The Growing Issue

Well, here we go. We talked about this a few months ago, and electric vehicles are now starting to see some pretty significant insurance claims. There’s an article from Headline Wealth where they talk about electric vehicles being totaled and having to go to the junkyard because of some very, very minor collision or collision damage. Why is that? Why does an electric vehicle have to get totaled or junked because of minor damage? Well, it’s because of the way the car’s engineered.

The Fragility of EV Battery Packs

Here’s what we mean: the battery pack in an electric vehicle is a very, very sensitive electronic piece of equipment. So an impact that doesn’t even strike the battery pack can jostle it around enough to cause damage inside. Think about when you drop your cell phone, when a computer falls off a desk, or something like that. The electronic components inside that device can be damaged just from the impact of stopping quickly. It doesn’t actually have to be crunched by something striking it.

The Engine Placement Difference

What is the other reason? Well, the biggest reason is that in a gasoline vehicle, that motor and that engine are under the hood. It’s a ball of metal that’s under the hood. You’ve lifted up a hood; you see that ball of metal. It doesn’t extend throughout the whole car; it’s only in one place. So unless a car is hit very hard in the nose where there’s a lot of protection with that bumper and on the sides protected by the tires, the engine on a gas vehicle is unlikely to be damaged in a minor collision. However, on a battery-powered electric vehicle, the battery itself, which is like the engine, is the most expensive part of the car.

Vulnerable Battery Placement

It’s a flat electronic device that extends all the way under the floor of the vehicle, front to back, side to side. So if you have a side impact that pushes in your rocker panel even by a couple inches and it breaches that battery, all bets are off. According to a lot of insurance companies, they’re being forced to write off electric vehicles with only minor damage because that battery is a lot more fragile, it’s a lot more sensitive, and it’s easier to be destroyed. And unlike the battery of a gasoline vehicle, you can’t go to Pep Boys and buy a battery for 100 bucks. That’s a $20,000 or $30,000 piece of equipment, and sometimes it’s worth more than the car, and according to the article, that can be half the cost of an electric vehicle, sometimes tens of thousands of dollars, making it more economical for insurance to consider a car totaled when you have to replace a battery pack.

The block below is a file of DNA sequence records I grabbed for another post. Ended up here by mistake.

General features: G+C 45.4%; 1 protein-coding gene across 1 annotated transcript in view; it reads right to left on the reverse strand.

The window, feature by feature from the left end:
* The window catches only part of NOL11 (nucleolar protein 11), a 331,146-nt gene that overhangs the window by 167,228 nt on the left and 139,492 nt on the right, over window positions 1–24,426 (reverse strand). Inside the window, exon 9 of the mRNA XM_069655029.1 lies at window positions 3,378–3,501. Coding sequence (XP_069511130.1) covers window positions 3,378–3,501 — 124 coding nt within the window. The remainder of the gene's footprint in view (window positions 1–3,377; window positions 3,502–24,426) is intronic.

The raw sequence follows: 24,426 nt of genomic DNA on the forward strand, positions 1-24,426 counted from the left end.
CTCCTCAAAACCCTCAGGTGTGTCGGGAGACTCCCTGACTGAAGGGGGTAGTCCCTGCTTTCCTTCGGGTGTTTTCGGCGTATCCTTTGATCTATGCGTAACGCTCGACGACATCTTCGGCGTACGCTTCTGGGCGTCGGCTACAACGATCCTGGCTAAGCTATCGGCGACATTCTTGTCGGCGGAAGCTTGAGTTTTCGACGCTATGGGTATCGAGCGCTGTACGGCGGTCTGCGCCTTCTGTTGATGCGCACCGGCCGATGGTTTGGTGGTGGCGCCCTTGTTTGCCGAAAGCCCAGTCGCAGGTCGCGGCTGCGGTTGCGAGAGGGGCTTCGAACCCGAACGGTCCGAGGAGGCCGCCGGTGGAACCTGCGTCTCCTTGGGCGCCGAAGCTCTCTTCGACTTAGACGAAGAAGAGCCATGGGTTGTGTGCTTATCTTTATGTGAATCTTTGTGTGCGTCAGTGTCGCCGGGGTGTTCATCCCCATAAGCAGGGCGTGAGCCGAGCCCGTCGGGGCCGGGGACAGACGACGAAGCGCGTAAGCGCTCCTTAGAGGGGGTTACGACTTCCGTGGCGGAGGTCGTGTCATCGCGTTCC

Challenges in Battery Repair

Even so, even if you do want to replace it, some car makers, when battery packs are available, are unwilling to give the information needed to repair it because it’s part of their proprietary knowledge of the electric vehicle. If you throw away the vehicle at an early stage, you’ve lost all the advantage in terms of carbon emissions.

Environmental Implications

What does that mean? Well, in order for an EV (electric vehicle) to make sense for the environment, it has to be on the road for 10 or 15 years to offset the manufacturing costs or the manufacturing impact. So we’re going to see more of this where these electric vehicles, these EVs, are more likely to be totaled or junked with a very minor impact. Sometimes the impact may not even damage much of the body panels, but if it’s a severe vibration and it goes over a bump or maybe it goes over a curve the wrong way, the battery itself can be breached internally even without any external damage being visible.